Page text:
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At Least 12 Killed In Kazakhstan Plane Crash


Let's turn now to the former Soviet republic of Kazakhstan, where a commercial passenger jet crashed this morning, with 98 passengers and crew onboard. At least 12 people were killed, including the pilot, and many more were injured. The plane was taking off from Almaty International Airport when it went down. NPR's Lucian Kim is with us. He's been following this story from Moscow. Hi, Lucian.

LUCIAN KIM, BYLINE: Good morning.

GREENE: So what do we know at this point?

KIM: Well, the airline involved is called Bek Air, which is billing itself as Kazakhstan's first low-cost carrier. The airline's website shows - has scheduled service to 10 cities in Kazakhstan, which is a huge country in Central Asia - it's about four times the size of Texas. Flight 2100 was flying from Almaty, the country's largest city and commercial capital, to Nur-Sultan, the political capital 600 miles away. There were 93 passengers aboard and five crew members.

One passenger told a local website that the plane took off completely normally, and then, about a minute or two into the flight, there was a strong shaking. The plane continued to gain altitude and then fell. It hit the ground, struck a two-story building, and the fuselage broke apart. According to the airport, there was no fire, which may account for the low death toll. The airport has posted a list of 60 survivors on Facebook. And officials say there are 49 passengers in the hospital, 18 in critical condition.

GREENE: I mean, a terrible crash, but sounds like it could have been much worse if there had been a fire breaking out. What kind of plane was this?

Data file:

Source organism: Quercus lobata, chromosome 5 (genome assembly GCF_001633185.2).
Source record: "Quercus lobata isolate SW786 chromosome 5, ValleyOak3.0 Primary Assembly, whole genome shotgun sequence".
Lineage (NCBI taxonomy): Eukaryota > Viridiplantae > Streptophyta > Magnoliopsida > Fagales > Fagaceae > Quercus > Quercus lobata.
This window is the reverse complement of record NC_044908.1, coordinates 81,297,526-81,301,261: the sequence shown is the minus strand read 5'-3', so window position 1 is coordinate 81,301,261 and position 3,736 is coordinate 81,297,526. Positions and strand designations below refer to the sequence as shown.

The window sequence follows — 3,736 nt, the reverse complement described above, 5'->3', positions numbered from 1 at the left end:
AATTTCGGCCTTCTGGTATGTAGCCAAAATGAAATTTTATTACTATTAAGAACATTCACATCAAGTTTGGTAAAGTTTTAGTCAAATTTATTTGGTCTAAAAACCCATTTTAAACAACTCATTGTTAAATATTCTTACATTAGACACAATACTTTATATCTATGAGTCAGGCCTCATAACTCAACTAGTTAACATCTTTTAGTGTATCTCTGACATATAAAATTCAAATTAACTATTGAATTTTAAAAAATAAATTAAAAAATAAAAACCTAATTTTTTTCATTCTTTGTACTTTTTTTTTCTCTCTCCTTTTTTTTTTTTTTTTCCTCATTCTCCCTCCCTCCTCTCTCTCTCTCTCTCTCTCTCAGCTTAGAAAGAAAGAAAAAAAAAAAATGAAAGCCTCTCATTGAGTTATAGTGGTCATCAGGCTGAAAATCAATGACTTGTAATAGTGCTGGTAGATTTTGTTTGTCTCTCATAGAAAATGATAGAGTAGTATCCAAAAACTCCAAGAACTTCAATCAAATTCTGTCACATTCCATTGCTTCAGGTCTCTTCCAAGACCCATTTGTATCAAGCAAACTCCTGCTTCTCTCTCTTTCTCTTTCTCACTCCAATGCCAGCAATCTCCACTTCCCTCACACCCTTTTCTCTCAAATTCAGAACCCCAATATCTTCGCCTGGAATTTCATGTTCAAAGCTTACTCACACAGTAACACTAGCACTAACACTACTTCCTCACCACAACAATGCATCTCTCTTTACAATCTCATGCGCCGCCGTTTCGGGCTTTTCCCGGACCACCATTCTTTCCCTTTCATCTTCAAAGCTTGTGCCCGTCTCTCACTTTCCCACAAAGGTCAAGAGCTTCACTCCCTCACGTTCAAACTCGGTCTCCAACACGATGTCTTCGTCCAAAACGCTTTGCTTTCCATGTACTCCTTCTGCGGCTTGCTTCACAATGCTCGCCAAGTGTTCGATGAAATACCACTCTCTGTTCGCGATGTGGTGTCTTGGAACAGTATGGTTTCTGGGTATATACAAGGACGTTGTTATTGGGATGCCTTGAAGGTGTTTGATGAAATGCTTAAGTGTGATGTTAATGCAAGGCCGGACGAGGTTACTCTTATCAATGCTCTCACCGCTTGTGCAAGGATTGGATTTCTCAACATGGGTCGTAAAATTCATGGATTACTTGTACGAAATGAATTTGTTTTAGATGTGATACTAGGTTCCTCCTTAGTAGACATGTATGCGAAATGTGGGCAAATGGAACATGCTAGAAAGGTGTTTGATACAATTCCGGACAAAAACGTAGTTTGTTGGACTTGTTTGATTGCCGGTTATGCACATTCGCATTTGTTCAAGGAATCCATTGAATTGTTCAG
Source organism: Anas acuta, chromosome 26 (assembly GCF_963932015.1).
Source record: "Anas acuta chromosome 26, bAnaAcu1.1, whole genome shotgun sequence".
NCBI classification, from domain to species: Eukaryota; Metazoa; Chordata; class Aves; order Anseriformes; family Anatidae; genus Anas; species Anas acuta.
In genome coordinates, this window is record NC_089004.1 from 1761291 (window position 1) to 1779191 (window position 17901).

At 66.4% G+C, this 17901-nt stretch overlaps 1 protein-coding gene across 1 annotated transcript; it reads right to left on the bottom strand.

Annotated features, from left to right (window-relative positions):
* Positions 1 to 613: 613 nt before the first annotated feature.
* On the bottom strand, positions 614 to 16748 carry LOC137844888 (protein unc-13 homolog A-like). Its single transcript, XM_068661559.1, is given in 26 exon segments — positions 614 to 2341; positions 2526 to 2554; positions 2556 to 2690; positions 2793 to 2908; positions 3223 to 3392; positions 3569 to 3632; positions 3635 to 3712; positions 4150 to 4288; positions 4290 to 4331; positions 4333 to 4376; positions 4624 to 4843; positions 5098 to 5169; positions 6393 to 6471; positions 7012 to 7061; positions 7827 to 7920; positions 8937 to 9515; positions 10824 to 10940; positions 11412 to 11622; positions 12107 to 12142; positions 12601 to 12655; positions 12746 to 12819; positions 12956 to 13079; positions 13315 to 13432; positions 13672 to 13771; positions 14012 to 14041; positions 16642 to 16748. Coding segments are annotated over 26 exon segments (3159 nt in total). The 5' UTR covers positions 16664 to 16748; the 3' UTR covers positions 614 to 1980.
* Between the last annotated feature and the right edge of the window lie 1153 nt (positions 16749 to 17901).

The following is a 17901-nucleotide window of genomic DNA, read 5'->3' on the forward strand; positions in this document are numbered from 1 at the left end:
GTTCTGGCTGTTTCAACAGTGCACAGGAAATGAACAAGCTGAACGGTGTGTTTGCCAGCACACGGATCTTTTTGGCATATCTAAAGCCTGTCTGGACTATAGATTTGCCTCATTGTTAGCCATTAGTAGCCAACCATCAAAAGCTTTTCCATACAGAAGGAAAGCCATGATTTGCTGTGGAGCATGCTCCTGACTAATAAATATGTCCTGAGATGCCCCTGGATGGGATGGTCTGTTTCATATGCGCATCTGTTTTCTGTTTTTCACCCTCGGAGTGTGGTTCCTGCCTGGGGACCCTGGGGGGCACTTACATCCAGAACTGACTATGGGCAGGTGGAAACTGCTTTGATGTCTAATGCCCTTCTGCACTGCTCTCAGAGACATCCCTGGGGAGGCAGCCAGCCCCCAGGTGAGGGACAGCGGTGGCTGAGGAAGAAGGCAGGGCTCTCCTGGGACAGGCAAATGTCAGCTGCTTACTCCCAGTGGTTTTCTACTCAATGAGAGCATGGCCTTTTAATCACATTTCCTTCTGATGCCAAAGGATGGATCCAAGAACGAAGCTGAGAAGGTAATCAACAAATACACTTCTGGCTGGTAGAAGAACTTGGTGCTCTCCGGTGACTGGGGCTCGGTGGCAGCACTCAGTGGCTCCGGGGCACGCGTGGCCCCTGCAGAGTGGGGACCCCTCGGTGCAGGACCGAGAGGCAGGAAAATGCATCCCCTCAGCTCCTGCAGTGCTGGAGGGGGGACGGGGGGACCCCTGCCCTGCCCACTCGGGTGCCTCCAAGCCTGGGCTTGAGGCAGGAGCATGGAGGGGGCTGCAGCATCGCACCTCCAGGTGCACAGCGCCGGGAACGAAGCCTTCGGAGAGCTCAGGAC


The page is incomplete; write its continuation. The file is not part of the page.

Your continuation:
KIM: The plane is a Dutch-built Fokker 100. It's a commuter jet which is no longer being manufactured. The company actually went bankrupt in 1996 because it could not compete with Boeing's 737. Bek Air, the airline, owns seven of these planes, which are still flown by airlines around the world, though no longer in the United States. This particular plane was configured for 100 passengers, so it was almost a full flight.

GREENE: I know it's early, but any talk from officials of the actual cause here?

KIM: Well, the country's deputy prime minister said the cause could be pilot error or technical issues. The country's president has said that there's already a government commission investigating. And he said that, you know, all those who were at fault for this accident will be punished to the full extent of the law, though, of course, at this point, we don't know the cause and whether any laws were violated.

GREENE: I got to ask you, in this part of the world, I mean, when these type of disasters happen - their investigations - do we ever really see real change to infrastructure or anything?

KIM: Well, the short answer is no. Authorities always pledge to get to the bottom of things, but, unfortunately, there's this Soviet tradition of intransparency and a lack of accountability. So we may even find out the reason why the plane crashed, but it's not clear at all that will lead to any changes.

GREENE: That's NPR's Moscow correspondent Lucian Kim reporting on this plane crash this morning. The plane had just taken off from the largest city in Kazakhstan. Lucian, thanks for your reporting.

KIM: Thanks, David. Transcript provided by NPR, Copyright NPR.

Lucian Kim is NPR's international correspondent based in Moscow. He has been reporting on Europe and the former Soviet Union for the past two decades.